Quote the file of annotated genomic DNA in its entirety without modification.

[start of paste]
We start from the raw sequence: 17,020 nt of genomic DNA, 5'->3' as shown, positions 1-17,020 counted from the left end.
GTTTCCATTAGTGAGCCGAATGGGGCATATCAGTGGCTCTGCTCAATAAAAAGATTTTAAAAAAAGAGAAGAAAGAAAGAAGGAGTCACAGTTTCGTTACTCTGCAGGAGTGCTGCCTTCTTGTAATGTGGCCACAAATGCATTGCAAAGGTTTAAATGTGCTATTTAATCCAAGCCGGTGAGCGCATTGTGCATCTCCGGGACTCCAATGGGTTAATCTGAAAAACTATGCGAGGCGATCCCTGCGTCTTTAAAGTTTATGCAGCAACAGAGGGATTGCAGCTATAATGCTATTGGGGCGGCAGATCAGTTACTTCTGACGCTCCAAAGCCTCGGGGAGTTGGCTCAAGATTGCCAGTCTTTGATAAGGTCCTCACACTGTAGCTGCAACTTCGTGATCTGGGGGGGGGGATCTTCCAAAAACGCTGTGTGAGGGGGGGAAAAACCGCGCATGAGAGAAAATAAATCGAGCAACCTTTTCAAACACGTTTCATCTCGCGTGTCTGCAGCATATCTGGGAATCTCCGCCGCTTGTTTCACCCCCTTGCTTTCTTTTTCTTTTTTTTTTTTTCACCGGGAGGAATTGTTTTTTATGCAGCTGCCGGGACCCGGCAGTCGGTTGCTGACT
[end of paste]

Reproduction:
We start from the raw sequence: 17,020 nt of genomic DNA, 5'->3' as shown, positions 1-17,020 counted from the left end.
GTTTCCATTAGTGAGCCGAATGGGGCATATCAGTGGCTCTGCTCAATAAAAAGATTTTAAAAAAAGAGAAGAAAGAAAGAAGGAGTCACAGTTTCGTTACTCTGCAGGAGTGCTGCCTTCTTGTAATGTGGCCACAAATGCATTGCAAAGGTTTAAATGTGCTATTTAATCCAAGCCGGTGAGCGCATTGTGCATCTCCGGGACTCCAATGGGTTAATCTGAAAAACTATGCGAGGCGATCCCTGCGTCTTTAAAGTTTATGCAGCAACAGAGGGATTGCAGCTATAATGCTATTGGGGCGGCAGATCAGTTACTTCTGACGCTCCAAAGCCTCGGGGAGTTGGCTCAAGATTGCCAGTCTTTGATAAGGTCCTCACACTGTAGCTGCAACTTCGTGATCTGGGGGGGGGGATCTTCCAAAAACGCTGTGTGAGGGGGGGAAAAACCGCGCATGAGAGAAAATAAATCGAGCAACCTTTTCAAACACGTTTCATCTCGCGTGTCTGCAGCATATCTGGGAATCTCCGCCGCTTGTTTCACCCCCTTGCTTTCTTTTTCTTTTTTTTTTTTTCACCGGGAGGAATTGTTTTTTATGCAGCTGCCGGGACCCGGCAGTCGGTTGCTGACT